Who Would Have Thought

Suburban backyard featuring lush artificial grass, a stone patio, and a covered porch, with wooden privacy fencing and neighboring houses, captured on a sunny day.

Who would have thought that those fresh-cut grass smells of springs and summers of a bygone era are complicating our lives today? Who could have imagined the impact that mere grass clippings would have on our world for decades to come? Yet, in fact, methane gas is responsible for much of our immediate rising temperatures and is 80 times more dangerous than carbon dioxide emissions.

What does all this have to do with grass clippings? Decomposing plant matter (aka grass clippings) is an extremely warm and combustible methane producing material. That’s why when so much of this waste ends up in landfills, methane gas is created at an alarming rate compared to that grass pile in your childhood backyard. Every time you or your lawn service puts grass clippings into the trash bin, and those clippings make their way to the local landfill, methane gas will be birthed – usually within 12 months.

Methane is odorless, invisible, and capable of wreaking havoc on the atmosphere. So, who would have thought we would be where we are today and the role our picturesque lawns would play in this scenario? The world we once knew does not really exist in the same way as it once did. No matter how nostalgic we feel, no matter how vivid our memories of cookouts on the evenings when the whole family chipped in to beautify the yard…mowing, raking, bagging, hauling, and clipping….no matter how much we want to return to yesteryear, it’s not going to happen.

Instead, we are faced with today’s choices to purposefully plan for tomorrow’s future. Some choices are harder than others. Some choices have a bigger payback than others. And some choices are more for the benefit of our children’s children than our own. So many Americans have made good choices when it comes to recycling and taking care of our environment. Is it time to do more?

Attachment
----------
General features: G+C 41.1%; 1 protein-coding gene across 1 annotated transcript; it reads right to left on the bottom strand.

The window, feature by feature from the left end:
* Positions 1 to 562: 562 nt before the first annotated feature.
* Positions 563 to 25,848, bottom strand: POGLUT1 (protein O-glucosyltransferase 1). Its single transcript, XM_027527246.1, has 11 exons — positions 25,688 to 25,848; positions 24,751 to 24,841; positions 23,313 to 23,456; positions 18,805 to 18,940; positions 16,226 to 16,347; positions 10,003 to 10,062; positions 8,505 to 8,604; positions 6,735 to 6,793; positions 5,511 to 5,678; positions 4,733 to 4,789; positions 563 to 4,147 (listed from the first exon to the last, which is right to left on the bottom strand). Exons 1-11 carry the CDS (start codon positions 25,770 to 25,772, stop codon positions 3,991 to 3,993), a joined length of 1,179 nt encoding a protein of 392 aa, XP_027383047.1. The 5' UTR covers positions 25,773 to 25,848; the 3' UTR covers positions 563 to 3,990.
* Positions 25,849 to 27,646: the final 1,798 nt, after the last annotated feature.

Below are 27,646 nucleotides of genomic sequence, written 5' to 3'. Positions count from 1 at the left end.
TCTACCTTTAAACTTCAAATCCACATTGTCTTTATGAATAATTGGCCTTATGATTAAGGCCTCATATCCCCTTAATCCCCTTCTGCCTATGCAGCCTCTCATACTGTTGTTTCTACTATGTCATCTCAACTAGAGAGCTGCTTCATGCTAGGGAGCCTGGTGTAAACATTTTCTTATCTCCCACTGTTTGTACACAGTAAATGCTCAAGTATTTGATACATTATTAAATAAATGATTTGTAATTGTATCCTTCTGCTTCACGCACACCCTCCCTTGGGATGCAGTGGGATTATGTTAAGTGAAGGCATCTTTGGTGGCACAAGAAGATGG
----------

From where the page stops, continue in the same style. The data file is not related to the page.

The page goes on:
With advanced infrared technology, scientists have been able to determine the amount that methane gas emissions contribute to our current weather patterns. No longer can we pretend we are not really being affected by present-day weather conditions.

Across the United States, there is a growing effort to reduce the domestic production of methane gas. In our landfills. In our communities. In our neighborhoods. And in our yards. What can you do? If you have a lawn, there’s plenty you can do to reduce your methane footprint. You may not think it’s much, but those pounds of grass clippings add to the overall decomposition of organic material.

It’s not just explosive methane gas that is produced from your yard waste, but also roughly an equal amount of carbon dioxide. However, methane is about 30 times more responsible for trapping heat in the atmosphere than carbon dioxide. (Carbon dioxide created from your grass clippings has its own issues.) Potent methane gas is generated by decomposing waste in usually less than a year. Year after year after year.

As the interest grows in using alternatives like artificial turf for sports fields and synthetic grass for lawns, grass clippings in our landfills will decrease proportionately, and so too will the resulting amount of methane gas. Today, grass clippings make up the third largest material in landfills. A side note: Gas mowers running for one hour is equivalent to the same amount of toxic emissions spewing into the air as driving 100 miles in an automobile.

In addition to all the other wonderful features of having a synthetic lawn (less time spent in upkeep, water conservation, no pesticide usage, and beautiful garden configurations) helping our environment is one that benefits more than just ourselves and our personal enjoyment. So, considering a different perspective when it comes to your lawn may not be one of those hard choices after all. Rather, it’s clearly one of those choices with a bigger payback! Take the first step and learn how Pave-N-Turf for your lawn today can make a better tomorrow for you and your family.

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